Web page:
DailyDirt: Getting Back Into Space
from the urls-we-dig-up dept
Despite a few mishaps with rockets headed for the International Space Station (eg. SpaceX, Orbital Sciences and the Russian space agency all failed to deliver re-supply cargo ships), there have also been some interesting space-faring developments in the last year or so. Fortunately, none of the lost spacecraft were manned missions, and the ISS also has the Japanese HTV as another backup cargo ship. And with SpaceX’s awesome recovery with a successful launch, it looks like re-supply missions are getting back on track — so the ISS will probably keep going until at least 2020 (and maybe a few years more? 2024? 2028?).
- The International Space Station has been re-supplied using the Cygnus spacecraft from Orbital Sciences — on top of a United Launch Alliance Atlas 5 rocket. Orbital Sciences is still working out the bugs for its Antares rocket, but it’s looking to restart Antares launches in 2016. [url]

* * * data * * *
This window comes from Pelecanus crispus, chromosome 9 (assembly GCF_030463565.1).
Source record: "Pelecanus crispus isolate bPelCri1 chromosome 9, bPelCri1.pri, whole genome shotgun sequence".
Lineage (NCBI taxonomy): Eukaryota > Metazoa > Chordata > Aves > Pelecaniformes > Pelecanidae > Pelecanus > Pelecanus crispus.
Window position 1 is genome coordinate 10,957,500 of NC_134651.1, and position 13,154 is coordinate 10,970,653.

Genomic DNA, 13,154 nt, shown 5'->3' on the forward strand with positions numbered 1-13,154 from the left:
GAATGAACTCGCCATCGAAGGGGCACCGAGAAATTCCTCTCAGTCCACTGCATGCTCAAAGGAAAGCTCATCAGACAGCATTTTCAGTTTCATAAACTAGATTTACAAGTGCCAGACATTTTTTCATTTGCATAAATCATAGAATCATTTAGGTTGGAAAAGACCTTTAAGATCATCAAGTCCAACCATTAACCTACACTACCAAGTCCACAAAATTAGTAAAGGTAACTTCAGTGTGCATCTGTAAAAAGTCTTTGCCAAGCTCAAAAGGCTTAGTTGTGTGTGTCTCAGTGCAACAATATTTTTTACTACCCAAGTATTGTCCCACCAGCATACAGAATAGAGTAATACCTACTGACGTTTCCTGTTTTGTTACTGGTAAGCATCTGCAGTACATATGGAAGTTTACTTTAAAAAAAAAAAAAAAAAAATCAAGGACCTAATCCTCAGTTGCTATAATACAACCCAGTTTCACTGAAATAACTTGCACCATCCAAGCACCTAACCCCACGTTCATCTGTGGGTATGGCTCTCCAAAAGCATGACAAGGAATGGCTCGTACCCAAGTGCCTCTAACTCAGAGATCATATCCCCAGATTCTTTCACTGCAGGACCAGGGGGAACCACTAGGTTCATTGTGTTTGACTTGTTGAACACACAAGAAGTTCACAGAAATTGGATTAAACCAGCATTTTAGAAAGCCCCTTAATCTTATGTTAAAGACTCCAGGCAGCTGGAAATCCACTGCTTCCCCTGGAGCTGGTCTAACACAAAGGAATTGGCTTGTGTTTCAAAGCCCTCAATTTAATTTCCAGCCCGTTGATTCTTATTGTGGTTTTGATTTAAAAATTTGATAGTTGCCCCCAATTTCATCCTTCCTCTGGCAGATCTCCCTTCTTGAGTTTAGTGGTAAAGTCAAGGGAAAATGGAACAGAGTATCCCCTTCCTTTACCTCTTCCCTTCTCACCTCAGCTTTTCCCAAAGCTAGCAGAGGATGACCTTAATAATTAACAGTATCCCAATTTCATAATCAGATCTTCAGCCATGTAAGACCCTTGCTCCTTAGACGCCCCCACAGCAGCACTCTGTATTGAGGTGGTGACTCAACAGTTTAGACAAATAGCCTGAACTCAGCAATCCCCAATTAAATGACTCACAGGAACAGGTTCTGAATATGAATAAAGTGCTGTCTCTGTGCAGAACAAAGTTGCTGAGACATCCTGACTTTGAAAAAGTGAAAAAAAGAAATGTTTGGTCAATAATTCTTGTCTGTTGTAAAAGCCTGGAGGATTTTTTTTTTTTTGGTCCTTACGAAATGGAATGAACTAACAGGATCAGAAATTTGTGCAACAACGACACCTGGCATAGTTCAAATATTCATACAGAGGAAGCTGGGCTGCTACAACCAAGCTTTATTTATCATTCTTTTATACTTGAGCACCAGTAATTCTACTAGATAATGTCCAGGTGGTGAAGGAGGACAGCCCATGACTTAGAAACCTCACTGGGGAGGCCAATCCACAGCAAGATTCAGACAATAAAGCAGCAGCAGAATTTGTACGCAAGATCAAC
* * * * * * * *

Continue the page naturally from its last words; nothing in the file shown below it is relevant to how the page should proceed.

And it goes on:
- NASA has a contract with SpaceX for a manned mission to the ISS. With SpaceX getting its re-usable rockets into operation, trips to the International Space Station could get significantly cheaper, but obviously SpaceX has to prove its re-usable rockets are really re-usable (by re-launching one, not just saying it’s possible). [url]
- Another private space company, Intuitive Machines, could provide “next day” shipping to the ISS with its Terrestrial Return Vehicle (TRV). Optimistically, this spacecraft could even provide “same day” delivery to the space station if everything works exactly as planned. This spacecraft is much smaller than other cargo ships that can dock with the space station, but it could be useful for time-sensitive supplies and experiments. [url]
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Filed Under: antares, atlas 5, cygnus, htv, international space station, iss, manned missions, rockets, space, space exploration, trv
Companies: intuitive machines, nasa, orbital sciences, spacex, united launch alliance